Like fellow antipodean Cate Blanchett, Neill almost never uses his home accent on-screen. Instead, he approximates a kind of mid-century, mid-Atlantic cadence, the soft, suave voice of authority, which is to say: of the movies. There is something wonderfully clipped to the voice coming out of that tight-lipped sneer, the way he pronounces words like am-ah-teuhr. He draws attention to the fact of his acting, and when he cracks, as his characters almost always do, then the affect begins to slip, reminding us that the voice we hear isn’t the truth, and the man speaking is somehow off, that he has far more beneath the surface than he is willing to reveal.

Consider his performance in John Carpenter’s vastly underrated In the Mouth of Madness. Neill plays John Trent, an insurance fraud investigator with a fifties accent and forties suit and who is hired to search for a horror writer named Sutter Cane who has gone missing. Trent believes that he is being strung along, and even after traveling to a fictional New Hampshire town populated entirely by creatures out of Cane’s books, he refuses to admit that the nightmare he is living inside is in fact happening for real. Like any Lovecraft narrator, he is an essentially unimaginative bore who must have his mind fundamentally reformed by the horrors he has witnessed. We like him, and we can’t wait for his sanity to get ripped wide open so that his inner void may be revealed.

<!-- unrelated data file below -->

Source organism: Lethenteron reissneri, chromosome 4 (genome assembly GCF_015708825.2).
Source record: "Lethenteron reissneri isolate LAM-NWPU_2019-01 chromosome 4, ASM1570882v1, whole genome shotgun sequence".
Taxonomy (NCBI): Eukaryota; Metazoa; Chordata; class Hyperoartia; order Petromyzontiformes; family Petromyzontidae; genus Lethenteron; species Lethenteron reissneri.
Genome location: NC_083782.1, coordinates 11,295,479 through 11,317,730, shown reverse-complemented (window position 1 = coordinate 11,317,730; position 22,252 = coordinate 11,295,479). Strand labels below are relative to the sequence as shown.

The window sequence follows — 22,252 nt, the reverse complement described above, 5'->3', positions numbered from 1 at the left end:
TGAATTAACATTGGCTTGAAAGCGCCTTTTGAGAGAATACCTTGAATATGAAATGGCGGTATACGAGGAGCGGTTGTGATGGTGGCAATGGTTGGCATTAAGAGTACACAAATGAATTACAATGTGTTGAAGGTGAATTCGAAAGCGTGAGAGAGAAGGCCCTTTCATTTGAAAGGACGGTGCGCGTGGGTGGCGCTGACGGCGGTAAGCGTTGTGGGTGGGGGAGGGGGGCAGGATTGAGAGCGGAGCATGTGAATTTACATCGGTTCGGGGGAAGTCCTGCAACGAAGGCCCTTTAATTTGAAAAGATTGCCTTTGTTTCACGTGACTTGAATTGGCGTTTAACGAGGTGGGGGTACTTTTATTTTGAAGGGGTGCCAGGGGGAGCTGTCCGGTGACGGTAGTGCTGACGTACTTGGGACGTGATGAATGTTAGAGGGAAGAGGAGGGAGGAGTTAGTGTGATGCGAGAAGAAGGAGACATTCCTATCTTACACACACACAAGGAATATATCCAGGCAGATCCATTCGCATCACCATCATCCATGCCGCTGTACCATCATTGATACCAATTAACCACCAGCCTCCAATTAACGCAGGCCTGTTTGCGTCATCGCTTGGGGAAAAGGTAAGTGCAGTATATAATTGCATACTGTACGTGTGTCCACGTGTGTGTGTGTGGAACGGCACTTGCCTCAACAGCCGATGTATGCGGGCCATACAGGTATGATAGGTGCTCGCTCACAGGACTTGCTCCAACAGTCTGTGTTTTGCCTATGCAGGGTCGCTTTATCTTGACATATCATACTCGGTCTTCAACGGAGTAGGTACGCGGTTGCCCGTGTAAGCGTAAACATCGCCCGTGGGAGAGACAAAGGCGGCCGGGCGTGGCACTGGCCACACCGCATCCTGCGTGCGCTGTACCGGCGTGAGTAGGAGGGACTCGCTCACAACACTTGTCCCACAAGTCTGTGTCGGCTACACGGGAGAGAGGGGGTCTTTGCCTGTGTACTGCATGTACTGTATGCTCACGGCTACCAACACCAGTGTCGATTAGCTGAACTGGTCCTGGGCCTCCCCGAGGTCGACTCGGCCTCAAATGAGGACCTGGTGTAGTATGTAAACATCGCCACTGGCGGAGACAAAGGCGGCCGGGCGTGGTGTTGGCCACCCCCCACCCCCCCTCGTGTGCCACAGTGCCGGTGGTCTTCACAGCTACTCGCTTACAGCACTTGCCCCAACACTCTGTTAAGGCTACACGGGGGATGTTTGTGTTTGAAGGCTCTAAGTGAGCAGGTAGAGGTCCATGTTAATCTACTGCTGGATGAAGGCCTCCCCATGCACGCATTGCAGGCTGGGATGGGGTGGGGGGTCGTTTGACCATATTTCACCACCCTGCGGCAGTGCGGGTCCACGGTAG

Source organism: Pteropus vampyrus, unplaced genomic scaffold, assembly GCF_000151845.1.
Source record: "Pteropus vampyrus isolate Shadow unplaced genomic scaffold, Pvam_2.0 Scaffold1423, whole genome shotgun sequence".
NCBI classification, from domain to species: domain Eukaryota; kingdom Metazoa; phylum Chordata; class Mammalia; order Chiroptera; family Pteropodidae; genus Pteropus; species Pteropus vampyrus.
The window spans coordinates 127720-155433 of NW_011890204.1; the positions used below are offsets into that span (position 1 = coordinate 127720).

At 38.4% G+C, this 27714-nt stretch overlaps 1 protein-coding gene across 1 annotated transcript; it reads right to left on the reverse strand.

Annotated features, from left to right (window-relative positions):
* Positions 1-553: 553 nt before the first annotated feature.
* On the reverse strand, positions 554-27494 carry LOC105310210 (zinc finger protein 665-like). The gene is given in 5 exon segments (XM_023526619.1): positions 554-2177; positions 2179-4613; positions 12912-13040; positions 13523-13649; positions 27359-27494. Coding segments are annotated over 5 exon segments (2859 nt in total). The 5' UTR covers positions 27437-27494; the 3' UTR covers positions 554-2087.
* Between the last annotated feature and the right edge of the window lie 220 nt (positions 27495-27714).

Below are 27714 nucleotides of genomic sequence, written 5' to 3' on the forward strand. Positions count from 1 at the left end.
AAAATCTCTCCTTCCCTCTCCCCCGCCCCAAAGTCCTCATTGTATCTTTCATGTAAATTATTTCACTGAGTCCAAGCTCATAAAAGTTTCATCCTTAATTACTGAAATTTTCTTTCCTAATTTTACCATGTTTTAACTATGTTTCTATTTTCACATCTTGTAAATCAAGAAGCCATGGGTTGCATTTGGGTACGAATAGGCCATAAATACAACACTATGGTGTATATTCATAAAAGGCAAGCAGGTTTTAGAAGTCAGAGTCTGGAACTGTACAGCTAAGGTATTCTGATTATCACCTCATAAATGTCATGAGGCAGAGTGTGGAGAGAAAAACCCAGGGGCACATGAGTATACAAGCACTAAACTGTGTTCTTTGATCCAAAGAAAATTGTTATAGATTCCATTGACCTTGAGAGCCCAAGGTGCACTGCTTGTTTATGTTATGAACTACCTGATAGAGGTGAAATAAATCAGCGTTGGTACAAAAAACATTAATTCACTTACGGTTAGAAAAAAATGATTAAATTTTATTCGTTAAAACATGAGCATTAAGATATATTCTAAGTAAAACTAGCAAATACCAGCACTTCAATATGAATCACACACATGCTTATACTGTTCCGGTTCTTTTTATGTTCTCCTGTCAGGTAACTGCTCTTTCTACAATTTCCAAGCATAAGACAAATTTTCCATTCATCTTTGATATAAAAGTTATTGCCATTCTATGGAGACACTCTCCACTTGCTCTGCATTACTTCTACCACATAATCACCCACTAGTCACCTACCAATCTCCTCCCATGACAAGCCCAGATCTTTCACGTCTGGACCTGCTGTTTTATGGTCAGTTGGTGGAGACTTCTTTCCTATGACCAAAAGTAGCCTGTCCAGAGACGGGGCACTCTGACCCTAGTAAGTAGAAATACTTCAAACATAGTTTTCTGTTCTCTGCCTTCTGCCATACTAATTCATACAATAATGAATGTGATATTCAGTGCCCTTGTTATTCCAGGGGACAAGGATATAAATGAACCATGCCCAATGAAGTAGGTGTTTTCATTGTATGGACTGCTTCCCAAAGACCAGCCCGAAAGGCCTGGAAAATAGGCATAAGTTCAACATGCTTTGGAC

It’s great fun, and Neill pulls it off. His performance grounds the story in a sort of movie reality, at once naturalistic and artificial, just like the increasingly metafictional horrors spiraling out around him. We wait and we wait for his prim sneer to wrench open and let loose howls of terror and rage. And the whole time Neill seems just as comfortable with the façade as the crack-up, so it becomes an extreme delight to watch his disbelief dragged, kicking and screaming, into pure cackling madness, a trick he would pull off a few years later in Paul W.S. Anderson’s serial killer-Solaris mash-up Event Horizon, in which he goes from the movie’s emotional center to its villain.